Liechtenstein to act on banking secrecy

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Prince Alois, hereditary ruler of Liechtenstein, confirmed on Friday that his tiny Alpine state was poised to seize the initiative after mounting international challenges to its financial sector’s controversial bank secrecy.

“The time has come for us to base our system of mutual legal assistance and administrative assistance in tax matters on a new foundation,” he said in his traditional national day speech to the people.

Prince Alois, a trained accountant, did not spell out details of an initiative that could see Liechtenstein provide tax information about foreign account holders in return for guarantees they would not be punished unduly. “In the future, we should offer all states comprehensive co-operation if they are willing to find sensible solutions with us for the client relationships we have built up, and if they are interested in fair and constructive co-operation for the future,” he said.

The move marks the latest in a series of steps taken since 2000 by Otmar Hasler, Liechtenstein’s long-serving prime minister, to align the principality’s financial sector more closely with international standards.

Measures have included laws on money laundering and terrorist financing, as well as creating an independent financial services watchdog. “Liechtenstein has shown in the past eight years that it is prepared to co-operate. We are ready to adopt European standards,” said Mr Hasler in an interview with the FT.

The prime minister stressed that, while Liechtenstein might be best known abroad for its secretive trusts and foundations, industry was actually more important. While financial services accounted for about 29 per cent of gross domestic product, manufacturing, led by a disproportionately large number of high tech companies, comprised 39 per cent in the tiny principality sandwiched between Switzerland and Austria.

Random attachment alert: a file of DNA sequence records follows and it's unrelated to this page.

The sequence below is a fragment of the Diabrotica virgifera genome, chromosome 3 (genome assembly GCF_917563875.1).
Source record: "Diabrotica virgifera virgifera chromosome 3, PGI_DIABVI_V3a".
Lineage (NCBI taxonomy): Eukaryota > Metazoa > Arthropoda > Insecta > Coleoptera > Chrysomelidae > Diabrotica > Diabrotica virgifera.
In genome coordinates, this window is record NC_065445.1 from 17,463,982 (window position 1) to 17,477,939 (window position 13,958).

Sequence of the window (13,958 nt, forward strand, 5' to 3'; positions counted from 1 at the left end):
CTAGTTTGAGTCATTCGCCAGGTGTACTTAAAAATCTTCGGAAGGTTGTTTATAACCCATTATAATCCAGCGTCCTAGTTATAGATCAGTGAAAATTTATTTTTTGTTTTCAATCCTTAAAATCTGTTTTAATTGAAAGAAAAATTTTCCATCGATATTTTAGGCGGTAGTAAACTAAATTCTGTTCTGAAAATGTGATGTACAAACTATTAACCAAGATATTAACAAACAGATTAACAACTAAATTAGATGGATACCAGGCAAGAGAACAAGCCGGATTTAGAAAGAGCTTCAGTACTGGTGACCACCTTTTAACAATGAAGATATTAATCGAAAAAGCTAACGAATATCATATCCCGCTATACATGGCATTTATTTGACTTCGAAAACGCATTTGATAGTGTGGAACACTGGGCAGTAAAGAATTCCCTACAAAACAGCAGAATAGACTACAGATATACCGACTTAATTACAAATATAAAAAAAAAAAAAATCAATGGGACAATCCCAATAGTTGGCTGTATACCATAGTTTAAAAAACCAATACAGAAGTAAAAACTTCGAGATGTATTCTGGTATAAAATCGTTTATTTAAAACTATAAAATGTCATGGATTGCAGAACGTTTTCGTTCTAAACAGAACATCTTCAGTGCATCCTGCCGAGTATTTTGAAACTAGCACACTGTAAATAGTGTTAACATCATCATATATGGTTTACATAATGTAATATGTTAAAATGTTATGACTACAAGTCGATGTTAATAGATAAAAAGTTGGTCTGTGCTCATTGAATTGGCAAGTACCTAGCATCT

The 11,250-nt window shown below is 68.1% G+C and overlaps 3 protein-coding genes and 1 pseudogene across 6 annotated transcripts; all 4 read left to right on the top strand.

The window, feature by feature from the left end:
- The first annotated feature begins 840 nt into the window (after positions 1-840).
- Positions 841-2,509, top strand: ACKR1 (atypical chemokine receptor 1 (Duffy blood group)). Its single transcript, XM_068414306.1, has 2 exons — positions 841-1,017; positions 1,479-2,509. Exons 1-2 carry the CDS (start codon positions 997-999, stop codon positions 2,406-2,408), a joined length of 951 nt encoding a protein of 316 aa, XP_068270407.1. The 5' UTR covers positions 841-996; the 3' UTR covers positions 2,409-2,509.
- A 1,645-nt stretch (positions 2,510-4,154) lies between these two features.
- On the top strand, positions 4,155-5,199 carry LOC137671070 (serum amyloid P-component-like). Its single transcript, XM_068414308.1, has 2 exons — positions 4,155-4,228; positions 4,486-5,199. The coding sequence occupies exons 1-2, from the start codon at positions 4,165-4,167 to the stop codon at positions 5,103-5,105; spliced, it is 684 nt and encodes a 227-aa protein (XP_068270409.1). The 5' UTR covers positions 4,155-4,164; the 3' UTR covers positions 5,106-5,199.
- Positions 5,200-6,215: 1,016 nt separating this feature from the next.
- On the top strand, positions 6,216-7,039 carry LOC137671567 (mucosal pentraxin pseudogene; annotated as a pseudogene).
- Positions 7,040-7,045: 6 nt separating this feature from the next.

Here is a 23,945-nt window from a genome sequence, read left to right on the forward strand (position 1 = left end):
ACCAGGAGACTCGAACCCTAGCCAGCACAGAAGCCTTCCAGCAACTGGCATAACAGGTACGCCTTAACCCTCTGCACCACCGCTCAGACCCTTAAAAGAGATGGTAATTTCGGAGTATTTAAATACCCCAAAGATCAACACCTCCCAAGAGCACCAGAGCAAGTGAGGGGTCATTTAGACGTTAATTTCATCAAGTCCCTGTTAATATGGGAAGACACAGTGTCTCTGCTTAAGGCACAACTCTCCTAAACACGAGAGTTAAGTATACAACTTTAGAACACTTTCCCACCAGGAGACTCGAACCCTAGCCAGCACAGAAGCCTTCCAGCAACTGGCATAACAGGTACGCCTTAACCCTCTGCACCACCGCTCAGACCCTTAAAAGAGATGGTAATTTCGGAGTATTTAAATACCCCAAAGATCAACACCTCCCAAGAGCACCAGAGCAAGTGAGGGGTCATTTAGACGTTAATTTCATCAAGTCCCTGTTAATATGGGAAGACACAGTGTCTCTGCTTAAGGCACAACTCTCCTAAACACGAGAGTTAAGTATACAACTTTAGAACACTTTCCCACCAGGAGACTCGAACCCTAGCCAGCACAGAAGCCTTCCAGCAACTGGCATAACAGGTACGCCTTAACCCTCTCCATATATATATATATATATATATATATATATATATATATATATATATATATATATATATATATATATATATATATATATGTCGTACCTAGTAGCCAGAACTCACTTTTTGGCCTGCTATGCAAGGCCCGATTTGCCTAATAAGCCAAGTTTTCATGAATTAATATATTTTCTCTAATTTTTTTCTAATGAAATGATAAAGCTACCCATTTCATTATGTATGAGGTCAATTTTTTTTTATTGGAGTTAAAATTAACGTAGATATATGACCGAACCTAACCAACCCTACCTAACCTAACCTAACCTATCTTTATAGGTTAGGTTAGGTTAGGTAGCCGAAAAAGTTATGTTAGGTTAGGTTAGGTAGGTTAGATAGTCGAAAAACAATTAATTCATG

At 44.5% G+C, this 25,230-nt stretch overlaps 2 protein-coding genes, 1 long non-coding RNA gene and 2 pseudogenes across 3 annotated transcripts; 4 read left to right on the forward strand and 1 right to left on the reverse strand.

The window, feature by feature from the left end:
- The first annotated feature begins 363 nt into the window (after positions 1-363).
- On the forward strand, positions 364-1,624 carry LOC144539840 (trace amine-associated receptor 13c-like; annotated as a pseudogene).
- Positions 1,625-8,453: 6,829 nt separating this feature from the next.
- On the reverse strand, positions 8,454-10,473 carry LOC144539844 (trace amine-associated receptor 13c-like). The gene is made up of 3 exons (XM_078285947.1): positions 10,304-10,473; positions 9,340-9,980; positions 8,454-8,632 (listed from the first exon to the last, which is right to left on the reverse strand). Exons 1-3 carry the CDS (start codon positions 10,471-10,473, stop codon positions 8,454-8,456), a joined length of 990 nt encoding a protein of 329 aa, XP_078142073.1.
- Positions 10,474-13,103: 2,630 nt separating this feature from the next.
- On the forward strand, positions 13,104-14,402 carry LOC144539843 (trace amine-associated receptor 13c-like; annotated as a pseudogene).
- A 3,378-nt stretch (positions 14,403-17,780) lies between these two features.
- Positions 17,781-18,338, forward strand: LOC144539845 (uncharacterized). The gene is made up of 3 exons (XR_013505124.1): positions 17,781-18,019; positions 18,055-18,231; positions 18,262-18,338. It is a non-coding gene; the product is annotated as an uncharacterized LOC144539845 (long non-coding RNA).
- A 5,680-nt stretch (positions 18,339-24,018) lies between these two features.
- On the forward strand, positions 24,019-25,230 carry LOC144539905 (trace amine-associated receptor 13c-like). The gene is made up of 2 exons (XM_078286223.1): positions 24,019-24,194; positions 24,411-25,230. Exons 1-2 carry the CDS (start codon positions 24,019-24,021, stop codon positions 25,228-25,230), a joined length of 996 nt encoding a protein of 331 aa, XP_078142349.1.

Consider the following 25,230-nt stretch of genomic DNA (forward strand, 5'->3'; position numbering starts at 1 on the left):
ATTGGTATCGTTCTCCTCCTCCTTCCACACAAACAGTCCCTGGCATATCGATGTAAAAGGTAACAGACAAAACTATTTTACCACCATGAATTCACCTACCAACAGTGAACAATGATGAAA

“You have to see the whole question of undeclared money not just as a Liechtenstein problem, but as an international one,” said Mr Hasler.

The new readiness to co-operate on tax follows the work of a high-level, seven-member committee, including the prime minister. The so-called Futuro initiative, established in 2006, was designed to consider the future of Liechtenstein.

“We saw that Liechtenstein was not only becoming increasingly integrated economically, but also that the financial world was changing. So we had to ask: ‘What response should Liechtenstein make’?”

Mr Hasler recognises that even the hint of tax co-operation could unsettle many members of the principality’s large financial services sector – which has flourished over the years on the back of its secrecy laws – not to mention long-standing foreign clients. The government faces elections next February, and bank secrecy remains a highly sensitive issue. “We are in a pre-election period. So such a proposal is extremely controversial. But I’m convinced it’s essential to implement this strategy for Liechtenstein’s future,” said Mr Hasler.

Leading financiers recognise they risk losing business if rich foreigners decide to move their funds elsewhere. But they also see big opportunities in helping clients – who may have inherited undeclared assets but would like to regularise their affairs – adjust to a more transparent world.

“I can understand that some clients would like to maintain the status quo. But in today’s world, they are well advised to review their arrangements to meet tax compliance in their home countries,” said Fritz Kaiser, a leading Liechtenstein financier and member of the Futuro group.

“We want to continue doing a good job managing the wealth of families who’ve given us their trust for decades. With the right steps, Liechtenstein could become a major centre for wealth management, maintaining privacy, but respecting the highest international standards of transparency.”

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